Inspector Backs Green Belt Release North of Oxford

Cherwell Examination Letter

The Inspector fopund tghe OGB apportionment of Oxford’s needs sound and not out of date, which means South Oxfordshire have no reasonable chance of resubmitting with lower numbers and it being found sound.  If they try and withdraw the local plan they could face legal challenge.

Put simply, the approach taken is to locate the housing and infrastructure required as close as possible to Oxford, along the A44 and A4165 transport corridors. To my mind, while most of the  allocations proposed are in the Oxford Green Belt, this is an appropriate strategy because it is that  most likely to foster transport choices other than the private car and minimise travel distances, and least likely to interfere with the delivery of housing elsewhere in Cherwell.

The Council has set out why it considers that the exceptional circumstances to justify the removal of  land from the Oxford Green Belt are in place. I agree that the pressing need to provide homes,
including affordable homes, to meet the needs of Oxford, that cannot be met within the boundaries  of the city, in a way that minimises travel distances, and best provides transport choices other than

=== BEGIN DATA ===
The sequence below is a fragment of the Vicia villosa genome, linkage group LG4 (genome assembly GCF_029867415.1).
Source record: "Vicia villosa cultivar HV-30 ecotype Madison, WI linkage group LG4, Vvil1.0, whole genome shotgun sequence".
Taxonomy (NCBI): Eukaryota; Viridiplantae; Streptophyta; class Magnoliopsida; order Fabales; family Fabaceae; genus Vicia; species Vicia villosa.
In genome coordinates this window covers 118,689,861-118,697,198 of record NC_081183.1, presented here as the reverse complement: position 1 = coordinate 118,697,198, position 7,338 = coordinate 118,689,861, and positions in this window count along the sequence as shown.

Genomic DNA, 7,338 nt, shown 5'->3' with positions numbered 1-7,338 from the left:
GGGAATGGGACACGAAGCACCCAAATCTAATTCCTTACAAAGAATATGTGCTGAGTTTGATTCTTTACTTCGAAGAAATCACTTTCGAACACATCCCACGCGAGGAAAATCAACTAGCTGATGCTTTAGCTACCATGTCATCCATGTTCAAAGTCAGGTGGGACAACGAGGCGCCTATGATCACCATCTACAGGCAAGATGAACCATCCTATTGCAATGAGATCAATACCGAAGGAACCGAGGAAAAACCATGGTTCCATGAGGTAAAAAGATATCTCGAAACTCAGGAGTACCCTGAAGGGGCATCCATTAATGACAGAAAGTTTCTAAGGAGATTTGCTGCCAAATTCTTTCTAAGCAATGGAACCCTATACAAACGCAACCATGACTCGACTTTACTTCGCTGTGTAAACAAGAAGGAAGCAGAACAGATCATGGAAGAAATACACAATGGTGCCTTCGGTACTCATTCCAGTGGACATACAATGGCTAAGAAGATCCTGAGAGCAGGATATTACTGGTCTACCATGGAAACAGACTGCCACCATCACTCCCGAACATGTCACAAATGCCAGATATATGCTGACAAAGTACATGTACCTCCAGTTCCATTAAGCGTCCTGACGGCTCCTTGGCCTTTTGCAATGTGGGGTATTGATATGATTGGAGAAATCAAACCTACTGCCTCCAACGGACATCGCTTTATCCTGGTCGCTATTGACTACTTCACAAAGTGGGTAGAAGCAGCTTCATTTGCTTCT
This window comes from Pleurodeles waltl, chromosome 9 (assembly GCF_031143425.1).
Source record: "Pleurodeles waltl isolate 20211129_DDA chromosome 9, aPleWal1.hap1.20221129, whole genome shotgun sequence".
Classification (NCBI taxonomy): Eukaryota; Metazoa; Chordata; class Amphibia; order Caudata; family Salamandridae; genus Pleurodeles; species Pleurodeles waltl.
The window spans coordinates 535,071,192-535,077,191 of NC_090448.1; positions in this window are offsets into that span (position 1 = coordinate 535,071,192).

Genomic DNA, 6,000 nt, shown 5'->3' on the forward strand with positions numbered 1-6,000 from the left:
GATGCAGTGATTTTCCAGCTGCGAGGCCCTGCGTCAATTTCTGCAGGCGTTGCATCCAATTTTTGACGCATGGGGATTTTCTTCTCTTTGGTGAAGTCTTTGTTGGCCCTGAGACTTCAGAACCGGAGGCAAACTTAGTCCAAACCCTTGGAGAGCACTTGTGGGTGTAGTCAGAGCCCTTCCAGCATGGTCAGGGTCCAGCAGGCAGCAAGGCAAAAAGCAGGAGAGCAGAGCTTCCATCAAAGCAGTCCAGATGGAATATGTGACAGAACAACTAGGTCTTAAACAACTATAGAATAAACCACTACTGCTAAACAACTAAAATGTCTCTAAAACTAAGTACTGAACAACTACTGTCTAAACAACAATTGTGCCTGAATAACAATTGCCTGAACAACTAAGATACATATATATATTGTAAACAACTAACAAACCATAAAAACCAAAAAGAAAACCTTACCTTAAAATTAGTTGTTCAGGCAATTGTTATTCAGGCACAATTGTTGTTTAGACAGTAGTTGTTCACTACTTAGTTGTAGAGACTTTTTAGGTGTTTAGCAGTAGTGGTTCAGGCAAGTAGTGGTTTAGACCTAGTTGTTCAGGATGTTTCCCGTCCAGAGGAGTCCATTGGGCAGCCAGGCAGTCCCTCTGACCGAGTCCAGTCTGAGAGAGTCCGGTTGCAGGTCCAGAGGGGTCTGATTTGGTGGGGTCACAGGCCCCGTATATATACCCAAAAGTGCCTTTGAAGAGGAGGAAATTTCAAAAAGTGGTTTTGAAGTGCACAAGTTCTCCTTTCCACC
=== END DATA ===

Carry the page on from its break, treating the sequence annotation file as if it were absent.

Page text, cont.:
the private car, provide the exceptional circumstances necessary to justify alterations to Green Belt  boundaries.

I have no doubt that the North Oxford Golf Club is a much-valued facility. However, the site  it occupies is an excellent one for the sort of housing the Plan proposes, given its location so close to
Oxford Parkway, with its Park & Ride, and its proximity to the centre of Oxford. In that light, I do not  find the allocation proposed in Policy PR6b – Land West of Oxford Road unsound, in princip


Cambridge – Gas Powered CHP no Longer Makes Carbon Sense

Draft Greater Cambridge Energy SPD

Gas fired CHP is considered a low carbon technology and as such can be counted towards the 10% requirement. Once the infrastructure is installed, the type of fuel used can be altered more easily than the infrastructure being put in later, and therefore has the potential to be changed over to a renewable fuel. However, there are some important considerations that must be factored in to determining whether CHP will be feasible for a particular development. Applicants will also need to be mindful of Government’s intention to ban gas boilers in new homes from 2025 in a bid to tackle climate change.
Coupled with the proposed changes to the carbon intensity of electricity in SAP 10, which takes into account the decarbonisation of electricity, a long terms view of the carbon emissions associated with gas CHP should be taken into consideration.

From my discussions with specialists in this field it seems electricity off the grid will be lower carbon that gas powered CHP by as early as 2021-2022, why therefore embed a sub optimal technology.  CHP and district cooling might make sense but only where off a low carbon power source.

One possibility is to drive them with ground source heat pumps – see this DECC report from 2015.   These are new to the UK but there are good European examples such as Helsinki city centre, which innovatively extracts heat from sewage.